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Senior’s ability to balance on one leg may detect brain health, stroke risk

One-leg standing test is easy way to determine early signs of being at risk for a stroke and cognitive impairment

By Tucker Sutherland, editor,

Man standing on one legDec. 19, 2014 – You know how they warn you on TV when they are about to show something gruesome. We need to use that same type of warning on this report. It is about a new study that finds senior citizens - average age of 67 - that have trouble balancing on one leg for at least 20 seconds may have increased risk of small blood vessel damage in the brain - stroke - and reduced cognitive function.

The research included healthy older people with no clinical symptoms, according to the report in the American Heart Association’s journal Stroke.

“Our study found that the ability to balance on one leg is an important test for brain health,” said Yasuharu Tabara, Ph.D., lead study author and associate professor at the Center for Genomic Medicine at Kyoto University Graduate School of Medicine in Kyoto, Japan.

“Individuals showing poor balance on one leg should receive increased attention, as this may indicate an increased risk for brain disease and cognitive decline.”

The study consisted of 841 women and 546 men, average age of 67. To measure one-leg standing time, participants stood with their eyes open and raised one leg. The maximum time for keeping the leg raised was 60 seconds.

Participants performed this examination twice and the better of the two times was used in the study analysis.  Cerebral small vessel disease was evaluated using brain magnetic resonance imaging.

Researchers found that the inability to balance on one leg for longer than 20 seconds was associated with cerebral small vessel disease, namely small infarctions without symptoms such as lacunar infarction (type of stroke that results from occlusion of one of the penetrating arteries that provides blood to the brain's deep structures) and microbleeds.

Infarct is an area of necrosis (death of body tissue) in a tissue or organ resulting from obstruction of the local circulation by a thrombus (a clot of blood formed within a blood vessel and remaining attached to its place of origin ) or embolus (abnormal particle circulating in the blood vessel).

They noted that:

  ● 34.5 percent of those with more than two lacunar infarction events had trouble balancing.

  ● 16 percent of those with one lacunar infarction event had trouble balancing.

  ● 30 percent of those with more than two microbleed events had trouble balancing.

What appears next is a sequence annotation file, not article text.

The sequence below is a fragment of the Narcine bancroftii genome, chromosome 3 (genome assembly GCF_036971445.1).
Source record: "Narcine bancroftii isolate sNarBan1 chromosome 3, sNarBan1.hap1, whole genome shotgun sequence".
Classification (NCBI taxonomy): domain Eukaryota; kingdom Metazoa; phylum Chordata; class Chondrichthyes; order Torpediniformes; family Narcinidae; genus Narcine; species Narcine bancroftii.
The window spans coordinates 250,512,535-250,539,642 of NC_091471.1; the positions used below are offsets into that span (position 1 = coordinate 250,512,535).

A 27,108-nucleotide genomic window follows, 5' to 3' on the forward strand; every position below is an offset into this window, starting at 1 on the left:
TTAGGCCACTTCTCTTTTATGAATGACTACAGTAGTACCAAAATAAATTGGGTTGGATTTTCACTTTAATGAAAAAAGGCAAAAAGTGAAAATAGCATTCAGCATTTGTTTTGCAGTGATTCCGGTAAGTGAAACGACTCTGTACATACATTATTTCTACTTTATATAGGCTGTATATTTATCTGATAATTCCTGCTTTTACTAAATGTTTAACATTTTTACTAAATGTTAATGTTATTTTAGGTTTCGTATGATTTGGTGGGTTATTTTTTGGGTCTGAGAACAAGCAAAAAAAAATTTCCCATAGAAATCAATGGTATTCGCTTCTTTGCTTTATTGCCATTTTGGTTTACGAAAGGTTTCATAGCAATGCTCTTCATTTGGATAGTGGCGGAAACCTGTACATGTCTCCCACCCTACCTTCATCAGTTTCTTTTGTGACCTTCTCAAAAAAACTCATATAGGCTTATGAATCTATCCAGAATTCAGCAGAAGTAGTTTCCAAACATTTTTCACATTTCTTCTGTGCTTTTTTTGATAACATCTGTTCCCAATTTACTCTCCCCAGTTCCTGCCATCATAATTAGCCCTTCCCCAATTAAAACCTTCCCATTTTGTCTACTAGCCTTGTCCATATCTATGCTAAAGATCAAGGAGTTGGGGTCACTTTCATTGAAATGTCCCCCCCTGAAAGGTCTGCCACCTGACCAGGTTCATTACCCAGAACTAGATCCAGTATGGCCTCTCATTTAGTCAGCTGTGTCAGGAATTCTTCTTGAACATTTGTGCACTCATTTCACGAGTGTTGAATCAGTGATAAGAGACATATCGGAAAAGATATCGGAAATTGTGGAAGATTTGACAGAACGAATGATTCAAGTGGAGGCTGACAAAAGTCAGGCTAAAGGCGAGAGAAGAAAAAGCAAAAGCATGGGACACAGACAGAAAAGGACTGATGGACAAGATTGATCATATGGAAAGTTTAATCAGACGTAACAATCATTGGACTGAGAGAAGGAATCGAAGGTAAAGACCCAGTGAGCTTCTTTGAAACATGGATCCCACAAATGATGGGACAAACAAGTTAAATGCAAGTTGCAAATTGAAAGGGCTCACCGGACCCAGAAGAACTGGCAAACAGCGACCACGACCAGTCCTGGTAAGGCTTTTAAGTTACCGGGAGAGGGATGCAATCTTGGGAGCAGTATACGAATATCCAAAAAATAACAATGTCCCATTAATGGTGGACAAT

● 15.3 percent one microbleed events had trouble balancing.

Overall, those with cerebral diseases were older, had high blood pressure and had thicker carotid arteries than those who did not have cerebral small vessel disease.


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However, after adjustment for these variables, people with more microbleeds and lacunar infarctions in the brain had shorter one-legged standing times.

Short one-legged standing times were also independently linked with lower cognitive scores.

Although previous studies have examined the connection between gait and physical abilities and the risk of stroke, this is among the first study to closely examine how long a person can stand on one leg as an indication of their overall brain health.

“One-leg standing time is a simple measure of postural instability and might be a consequence of the presence of brain abnormalities,” said Tabara.

Small vessel disease occurs due to microangiopathy (disease of very fine blood vessels) in the brain, making these arteries less flexible, which can interfere with blood flow. Small vessel disease typically increases with age. Loss of motor coordination, including balance, as well as cognitive impairment has been suggested to represent subclinical brain damage.

Tabara and colleagues also found a strong link between struggling to stand on one leg and increased age, with marked shorter one-leg standing time in patients age 60 and over.

Although the study did not assess participants’ histories of falling or physical fitness issues, such as how fast they could walk or any gait abnormalities, Tabara said the one-leg standing test is an easy way to determine if there are early signs of being at risk for a stroke and cognitive impairment and whether these patients need additional evaluation.

Previous research has shown that patients with lacunar infarcts suffer from dementia 4-12 times more frequently than the normal population. Cerebral atrophy and recurrent stroke, as well as other as-yet unclarified factors, are involved in producing dementia.

Co-authors areYoko Okada, M.D., Ph.D.; Maya Ohara, M.D.; Eri Uetani, M.D., Ph.D.; Tomoko Kido, M.D., Ph.D.; Namiko Ochi, M.D., Ph.D.; Tokihisa Nagai, M.D., Ph.D.; Michiya Igase, M.D., Ph.D.; Tetsuro Miki, M.D., Ph.D.; Fumihiko Matsuda, Ph.D.; and  Katsuhiko Kohara, M.D., Ph.D. Author disclosures and funding are on the manuscript.

>> About balance exercise from American Heart Association.

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